Children without siblings tend to spend more time doing near vision activities, which may be why this study found them to be at an increased risk for myopia. Photo: Getty Images.
New research further elucidates the connection myopia may have with the number of kids in a family. The prospective, cross-sectional study specifically aimed to see if differences in optical axial length and close work activities are present amongst only children and those with siblings.
The study—including 2,913 children—collected data about optical axial length, spherical equivalent refraction, the number of children in the family, parental myopia and close work activities. Data was collected through means of eye examinations and questionnaires.
Results found that only children were 1.2-times more likely to display an axial length greater than 24mm compared to children with siblings. As such, 44.5% of only children displayed an axial length greater than 24mm, while only 35.6% of children with siblings did. The percentage of all children with this axial length lies between these two categories at 38.9%. Actual prevalence of myopia was 46.7% amongst only children and 46.0% amongst multiple children.
Researchers not only found a difference in axial length but in behavior too, as it relates to school activities. Only children were found to be 1.3-times more likely to spend more than one hour on homework on the weekends compared to children with siblings. This becomes even more pronounced in only children in upper grades, found to be 1.5-times more likely to spend greater than an hour on homework on weekends. Additionally, boys who also happened to be only children were found more likely to attend three or more extracurricular classes for academics.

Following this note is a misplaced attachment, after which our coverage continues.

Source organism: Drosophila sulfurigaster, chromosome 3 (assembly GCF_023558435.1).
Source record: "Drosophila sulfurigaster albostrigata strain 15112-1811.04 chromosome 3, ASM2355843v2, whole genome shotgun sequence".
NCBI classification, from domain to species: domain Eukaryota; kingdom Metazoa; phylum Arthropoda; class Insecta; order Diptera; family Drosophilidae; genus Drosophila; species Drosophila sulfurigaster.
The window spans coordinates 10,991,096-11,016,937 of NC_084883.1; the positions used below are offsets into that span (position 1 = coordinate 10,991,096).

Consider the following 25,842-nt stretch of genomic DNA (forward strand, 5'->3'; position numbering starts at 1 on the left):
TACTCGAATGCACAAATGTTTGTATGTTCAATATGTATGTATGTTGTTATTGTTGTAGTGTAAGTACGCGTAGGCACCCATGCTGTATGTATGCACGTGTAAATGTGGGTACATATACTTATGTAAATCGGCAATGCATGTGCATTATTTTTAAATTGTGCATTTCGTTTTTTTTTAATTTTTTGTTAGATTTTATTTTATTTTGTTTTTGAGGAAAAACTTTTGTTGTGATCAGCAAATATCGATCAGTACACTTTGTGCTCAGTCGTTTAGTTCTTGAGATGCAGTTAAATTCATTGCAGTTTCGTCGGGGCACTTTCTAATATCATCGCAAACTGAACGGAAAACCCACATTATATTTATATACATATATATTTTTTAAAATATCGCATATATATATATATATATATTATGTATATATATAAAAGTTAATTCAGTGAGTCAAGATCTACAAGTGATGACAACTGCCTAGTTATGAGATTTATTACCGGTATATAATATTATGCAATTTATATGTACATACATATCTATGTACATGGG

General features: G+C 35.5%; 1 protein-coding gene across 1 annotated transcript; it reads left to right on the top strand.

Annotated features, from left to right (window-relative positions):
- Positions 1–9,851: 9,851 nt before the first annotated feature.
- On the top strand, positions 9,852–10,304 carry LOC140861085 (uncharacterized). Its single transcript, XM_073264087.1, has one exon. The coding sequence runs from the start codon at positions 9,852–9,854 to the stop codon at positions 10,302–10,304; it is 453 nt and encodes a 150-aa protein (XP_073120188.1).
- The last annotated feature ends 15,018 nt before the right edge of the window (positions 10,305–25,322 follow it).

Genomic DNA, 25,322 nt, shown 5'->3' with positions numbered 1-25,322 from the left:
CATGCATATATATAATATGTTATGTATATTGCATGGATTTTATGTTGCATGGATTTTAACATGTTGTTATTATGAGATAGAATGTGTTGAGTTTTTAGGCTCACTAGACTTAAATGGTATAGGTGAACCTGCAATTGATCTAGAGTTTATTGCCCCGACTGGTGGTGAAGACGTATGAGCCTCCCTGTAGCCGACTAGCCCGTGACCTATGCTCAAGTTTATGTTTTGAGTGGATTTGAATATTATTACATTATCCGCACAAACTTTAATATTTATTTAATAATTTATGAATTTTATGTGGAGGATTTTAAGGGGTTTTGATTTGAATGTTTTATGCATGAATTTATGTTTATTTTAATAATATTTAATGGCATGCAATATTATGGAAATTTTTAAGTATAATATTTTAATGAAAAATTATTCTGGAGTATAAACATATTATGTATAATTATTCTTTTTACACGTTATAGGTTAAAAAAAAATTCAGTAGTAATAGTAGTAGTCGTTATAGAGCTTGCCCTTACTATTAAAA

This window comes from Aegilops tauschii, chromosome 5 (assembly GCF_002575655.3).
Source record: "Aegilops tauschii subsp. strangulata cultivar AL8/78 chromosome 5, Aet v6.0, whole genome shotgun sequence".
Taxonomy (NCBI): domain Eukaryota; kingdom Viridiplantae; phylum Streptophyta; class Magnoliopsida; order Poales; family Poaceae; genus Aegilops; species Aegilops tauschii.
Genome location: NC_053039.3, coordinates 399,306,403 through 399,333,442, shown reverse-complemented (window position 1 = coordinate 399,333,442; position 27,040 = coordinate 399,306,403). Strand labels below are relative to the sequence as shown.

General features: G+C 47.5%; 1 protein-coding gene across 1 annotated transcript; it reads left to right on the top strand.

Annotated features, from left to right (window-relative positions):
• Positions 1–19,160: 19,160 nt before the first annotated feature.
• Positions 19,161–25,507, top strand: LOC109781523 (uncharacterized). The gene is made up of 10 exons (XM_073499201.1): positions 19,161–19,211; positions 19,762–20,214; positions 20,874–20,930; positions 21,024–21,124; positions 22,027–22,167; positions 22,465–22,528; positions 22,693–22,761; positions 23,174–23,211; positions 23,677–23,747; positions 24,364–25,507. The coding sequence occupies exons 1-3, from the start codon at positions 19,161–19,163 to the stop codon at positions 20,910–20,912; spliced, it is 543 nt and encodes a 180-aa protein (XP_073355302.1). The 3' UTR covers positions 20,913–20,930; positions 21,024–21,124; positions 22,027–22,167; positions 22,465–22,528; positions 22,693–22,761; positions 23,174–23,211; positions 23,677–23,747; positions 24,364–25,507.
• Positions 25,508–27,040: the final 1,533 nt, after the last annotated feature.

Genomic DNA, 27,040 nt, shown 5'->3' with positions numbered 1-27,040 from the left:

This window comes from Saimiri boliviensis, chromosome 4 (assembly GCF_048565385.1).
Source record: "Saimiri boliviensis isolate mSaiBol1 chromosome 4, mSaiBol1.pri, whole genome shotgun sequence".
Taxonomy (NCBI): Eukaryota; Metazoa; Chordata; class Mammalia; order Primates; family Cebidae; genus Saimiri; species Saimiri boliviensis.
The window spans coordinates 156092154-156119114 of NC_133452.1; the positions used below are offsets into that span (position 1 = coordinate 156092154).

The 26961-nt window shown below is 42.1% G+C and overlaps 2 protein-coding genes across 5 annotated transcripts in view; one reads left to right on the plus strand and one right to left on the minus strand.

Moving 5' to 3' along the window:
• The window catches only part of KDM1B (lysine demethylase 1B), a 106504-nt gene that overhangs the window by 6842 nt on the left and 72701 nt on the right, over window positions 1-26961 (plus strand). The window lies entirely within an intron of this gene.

The researchers believe higher instances of myopia and an increasing prevalence may be in part caused by the family environment, often pushing increased educational pressure on only children. This is somewhat reflective of previous research that has found only children spend 0.6 hours more on homework a day than children with siblings, and this was consistent with the findings of the current study. Interestingly, the only children of this study were found to participate in more writing time—but used electronics less. This again is likely due to the environment parents are adopting in mediating their only child’s close work activities.
Based on the findings of the study, the authors recommend that “schools and parents give their children more opportunities to engage in outdoor activities to reduce the pressure and burden of schoolwork, and boys are encouraged to participate in more outdoor training.” It’s one thing to tell parents to be aware of this, but the authors also comment that clinicians and researchers “should pay more attention to this high-risk group in future myopia prevention and control” and “pay more attention to the visual health of only children.”
Wang Y, Lin Y, Jiang D, et al. Differences in close-work activities and optical axis length between only children and non-only children: a cross-sectional study. BMC Ped. 2022. [Epub ahead of print].